Suppose a celebrity autographs whatever fans hand over (usually in an enthusiastic, crowded, and rushed setting).

Suppose one item being signed is a thousand-dollar I.O.U. (promissory note or some such). A million dollars would look ridiculous in court but $1,314.55 sounds reasonable. The celebrity didn't keep a copy of whatever they autographed.

The celeb's lawyer would likely advise against signing anything. The celeb's movie studio, record label, etc. would likely say to keep your fans happy and everyone does it. The celeb could hand over presigned autograph cards, but I think many celebs still sign whatever fans offer.

A celeb could say they didn't know what it was but that comes under the principle of coulda-woulda-shoulda. That defense usually fails in court.

How does the celebrity protect themself and still sign autographs in a rush?

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    "That defense usually fails in court." Citation needed. The signature isn't what makes the debt valid, but rather the consent of both parties and their intent to form the agreement. If the plaintiff admits the circumstances of the signature, it will be clear that the defendant had no intent to agree, and the plaintiff will lose. If the plaintiff lies, they are liable to be convicted of perjury, and may not be believed in any case. – Nate Eldredge Sep 25 '20 at 2:10
  • note that many movie stars have 2 signatures: the autograph and the proper legal signature. – Trish Sep 27 '20 at 11:03

According to Nolo.com five requirements must be met for an agreement to be binding and enforceable by a court.

Your scenario meets one requirement at best (see comments). Therefore, there is no legally binding agreement.

Contract Requirements

To be enforceable by a court, every contract (whether written or oral) must meet several requirements. Let's take a look at each of them.

Consideration. As Cole Porter wrote in the song, True Love, "You give to me and I give to you." That sums up consideration. Each party has to promise or provide something of value to the other. Without this exchange, there is no contract. (Learn more in Nolo's article Consideration: Every Contract Needs It.)

Offer and acceptance. There must be a clear or definite offer to contract ("Do you want to buy this?") and an unqualified acceptance ("Yes!").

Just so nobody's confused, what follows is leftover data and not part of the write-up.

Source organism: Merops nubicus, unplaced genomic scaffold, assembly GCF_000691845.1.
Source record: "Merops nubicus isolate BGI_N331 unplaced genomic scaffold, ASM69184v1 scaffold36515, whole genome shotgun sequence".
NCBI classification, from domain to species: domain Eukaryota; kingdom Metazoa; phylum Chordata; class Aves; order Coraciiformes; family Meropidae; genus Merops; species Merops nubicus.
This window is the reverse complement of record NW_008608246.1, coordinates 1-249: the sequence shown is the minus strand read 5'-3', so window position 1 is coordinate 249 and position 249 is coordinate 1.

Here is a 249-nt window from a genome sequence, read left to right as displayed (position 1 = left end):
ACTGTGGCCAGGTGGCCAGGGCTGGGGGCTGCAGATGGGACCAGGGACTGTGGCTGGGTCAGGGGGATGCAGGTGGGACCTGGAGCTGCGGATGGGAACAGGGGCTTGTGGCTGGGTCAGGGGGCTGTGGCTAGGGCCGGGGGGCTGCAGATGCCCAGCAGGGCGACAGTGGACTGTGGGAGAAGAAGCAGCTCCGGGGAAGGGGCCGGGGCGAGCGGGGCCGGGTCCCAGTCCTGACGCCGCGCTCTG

Legal purpose. The purpose of the agreement must not violate the law. For example, you won't be able to enforce a loan agreement that charges interest in excess of what is allowed by usury laws or a service agreement to hire someone to rob a bank or kill your mother-in-law.

Capable parties. To be "capable" of making a contract, the parties must understand what they're doing. For example, there is a presumption that minors and insane people usually don't know what they're doing and, for that reason, contracts they enter into won't be enforced under certain circumstances. (Learn more in Nolo's article Who Lacks the Capacity to Contract?)

Mutual assent. This is also sometimes referred to as a "meeting of the minds." The contracting parties must intend to be bound by their agreement and must agree on the essential terms.

If this isn't enough, there is another common law defense available to such a defendant called estoppel. Courts look to the behavior of the parties to determine if there was an actual contract or not. If the behavior does not fit the alleged agreement, then the plaintiff is estopped from enforcing the words on paper.

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    Actually, I would say that only one of the 5 requirements are met. While failing all of the others, a thousand-dollar IOU satisfies the "legal purpose" requirement. – Dan Henderson Sep 25 '20 at 19:58

“I didn’t agree to that”

A signature is evidence that you signed it; the surrounding circumstances determine if you agreed to it.

A signature neatly on the bottom, perhaps with a handwritten date, is good evidence you agreed to it. An autograph scrawled in texta right across the middle is poor evidence that you agreed to it.

Each party testifies explaining why there is (or isn’t) a debt, how they know one another(if they do) and if, on the balance of probabilities, the fan proves the debt (which won’t happen) the celebrity pays.


This would not constitute a valid binding contract

In order for a contract to be binding, there must be a "meeting of the minds" between the parties—that is, both parties must have actually agreed to the terms of the contract. Situations in which there is not considered to have been a meeting of the minds includes if the parties signing the contract reasonably had different understandings of its terms.

If one party is tricked into signing the contract and thus is unaware of the existence of any contractual terms, there can hardly be said to have been mutual agreement to its terms by both parties. Assuming sufficient evidence was presented to prove this, the contract would be invalidated.

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